The six-year flap over the fence that turns a portion of Newcomb Boulevard into a cul-de-sac—the stretch betwen St. Charles Avenue and Freret Street—moved a step closer to resolution Wednesday. The Fourth Circuit Court of Appeal has affirmed that the city official who gave the fence the go-ahead back in 2006, didn’t have the authority to permanently close a public street.
Assuming the State Supreme Court rejects further appeal, as expected, Wednesday’s ruling presumably sends the Newcomb Boulevard Association back to the place where the court says they should have begun: City Council.
And if they find political support there to take over the street, they may have to shell out some cash. Where Trianon Plaza residents secured permission to close their street several years ago, they had to buy rights for the closed street bed from the city at a cost of $97,000.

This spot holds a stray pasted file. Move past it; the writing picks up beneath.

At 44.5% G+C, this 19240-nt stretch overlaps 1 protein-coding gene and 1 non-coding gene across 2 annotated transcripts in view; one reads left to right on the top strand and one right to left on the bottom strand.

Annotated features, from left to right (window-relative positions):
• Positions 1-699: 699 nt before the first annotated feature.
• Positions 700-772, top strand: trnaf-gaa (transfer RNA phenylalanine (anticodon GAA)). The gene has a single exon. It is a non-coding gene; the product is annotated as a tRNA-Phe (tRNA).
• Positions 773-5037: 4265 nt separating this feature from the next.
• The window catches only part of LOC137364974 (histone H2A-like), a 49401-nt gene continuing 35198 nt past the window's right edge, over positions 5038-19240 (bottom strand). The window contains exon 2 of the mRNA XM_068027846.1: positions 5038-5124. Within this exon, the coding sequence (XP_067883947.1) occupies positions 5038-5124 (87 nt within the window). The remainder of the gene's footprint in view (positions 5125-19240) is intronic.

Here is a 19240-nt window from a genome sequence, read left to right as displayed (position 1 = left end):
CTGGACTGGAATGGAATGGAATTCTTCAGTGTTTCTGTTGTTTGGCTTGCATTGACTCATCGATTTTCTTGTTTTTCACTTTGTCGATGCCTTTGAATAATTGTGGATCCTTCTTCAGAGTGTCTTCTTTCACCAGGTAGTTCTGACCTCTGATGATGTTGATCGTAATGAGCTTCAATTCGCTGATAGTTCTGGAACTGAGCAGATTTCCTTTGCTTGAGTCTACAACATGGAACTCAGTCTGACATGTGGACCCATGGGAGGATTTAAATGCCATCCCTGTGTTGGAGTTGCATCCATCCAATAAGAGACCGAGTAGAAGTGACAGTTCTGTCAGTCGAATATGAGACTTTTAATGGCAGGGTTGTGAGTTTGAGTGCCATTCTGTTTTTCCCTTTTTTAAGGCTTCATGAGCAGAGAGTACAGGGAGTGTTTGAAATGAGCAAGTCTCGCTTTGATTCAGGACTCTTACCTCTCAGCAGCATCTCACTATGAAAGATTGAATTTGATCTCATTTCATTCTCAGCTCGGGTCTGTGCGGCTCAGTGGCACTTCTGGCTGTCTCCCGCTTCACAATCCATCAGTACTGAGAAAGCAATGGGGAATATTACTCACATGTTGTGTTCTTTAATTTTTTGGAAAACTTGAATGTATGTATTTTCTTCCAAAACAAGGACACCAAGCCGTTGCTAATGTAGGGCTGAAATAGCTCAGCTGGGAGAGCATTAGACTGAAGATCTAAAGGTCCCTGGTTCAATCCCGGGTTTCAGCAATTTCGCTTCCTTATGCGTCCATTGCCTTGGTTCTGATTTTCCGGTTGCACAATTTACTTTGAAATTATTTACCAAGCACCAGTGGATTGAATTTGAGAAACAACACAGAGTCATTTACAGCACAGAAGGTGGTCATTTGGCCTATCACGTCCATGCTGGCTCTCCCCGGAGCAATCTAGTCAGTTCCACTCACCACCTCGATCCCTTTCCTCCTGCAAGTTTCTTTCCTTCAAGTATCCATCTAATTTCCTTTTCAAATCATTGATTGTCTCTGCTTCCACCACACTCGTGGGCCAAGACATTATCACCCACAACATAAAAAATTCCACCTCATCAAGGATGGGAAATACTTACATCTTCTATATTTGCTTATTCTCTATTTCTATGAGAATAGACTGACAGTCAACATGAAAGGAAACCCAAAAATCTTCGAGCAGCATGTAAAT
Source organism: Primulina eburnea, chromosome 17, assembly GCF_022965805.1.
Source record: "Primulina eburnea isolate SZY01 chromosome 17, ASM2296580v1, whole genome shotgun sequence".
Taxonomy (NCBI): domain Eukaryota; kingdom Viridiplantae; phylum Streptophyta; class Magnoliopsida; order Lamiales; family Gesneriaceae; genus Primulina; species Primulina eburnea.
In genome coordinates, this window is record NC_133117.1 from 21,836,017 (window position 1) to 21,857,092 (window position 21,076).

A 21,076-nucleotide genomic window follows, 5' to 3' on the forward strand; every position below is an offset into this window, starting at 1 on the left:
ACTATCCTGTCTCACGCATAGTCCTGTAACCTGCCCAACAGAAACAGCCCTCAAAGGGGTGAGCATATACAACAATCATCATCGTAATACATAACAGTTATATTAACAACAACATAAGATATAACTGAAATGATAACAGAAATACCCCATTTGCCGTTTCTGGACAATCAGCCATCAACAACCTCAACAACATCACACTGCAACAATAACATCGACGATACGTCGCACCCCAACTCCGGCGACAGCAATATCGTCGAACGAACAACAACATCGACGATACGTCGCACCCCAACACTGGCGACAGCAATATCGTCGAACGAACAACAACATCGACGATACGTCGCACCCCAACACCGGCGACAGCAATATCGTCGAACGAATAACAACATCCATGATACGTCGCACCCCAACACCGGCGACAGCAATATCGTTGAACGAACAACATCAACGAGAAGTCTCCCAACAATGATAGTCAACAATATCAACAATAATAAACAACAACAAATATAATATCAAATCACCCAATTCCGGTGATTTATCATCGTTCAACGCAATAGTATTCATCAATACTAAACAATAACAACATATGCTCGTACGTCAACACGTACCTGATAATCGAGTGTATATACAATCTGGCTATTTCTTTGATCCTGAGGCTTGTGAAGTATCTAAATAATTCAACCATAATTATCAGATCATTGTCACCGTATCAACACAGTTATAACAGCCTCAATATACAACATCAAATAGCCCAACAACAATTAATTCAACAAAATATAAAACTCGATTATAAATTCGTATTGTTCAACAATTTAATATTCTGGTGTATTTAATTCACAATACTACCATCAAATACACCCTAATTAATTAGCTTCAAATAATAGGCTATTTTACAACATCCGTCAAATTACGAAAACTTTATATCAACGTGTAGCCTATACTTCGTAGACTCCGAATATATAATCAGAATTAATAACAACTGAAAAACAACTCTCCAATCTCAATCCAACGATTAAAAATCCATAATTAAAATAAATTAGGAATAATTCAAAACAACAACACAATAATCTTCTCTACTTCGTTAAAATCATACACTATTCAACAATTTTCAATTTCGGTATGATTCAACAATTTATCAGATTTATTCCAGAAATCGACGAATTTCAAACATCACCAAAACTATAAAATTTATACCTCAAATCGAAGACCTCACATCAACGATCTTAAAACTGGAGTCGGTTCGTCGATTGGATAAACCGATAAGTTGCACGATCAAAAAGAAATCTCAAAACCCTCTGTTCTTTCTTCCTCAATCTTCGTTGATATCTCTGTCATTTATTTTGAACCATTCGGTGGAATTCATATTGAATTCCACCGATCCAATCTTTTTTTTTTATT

The Newcomb Boulevard group paid nothing to the city.
Attorneys for the Newcomb Boulevard Association did not immediately return a call seeking comment.
Plaintiff Keith Hardie, who has written about the issue and brought the suit with co-plaintiff Derek Huston, said he expected the district court to order immediate removal of the fence.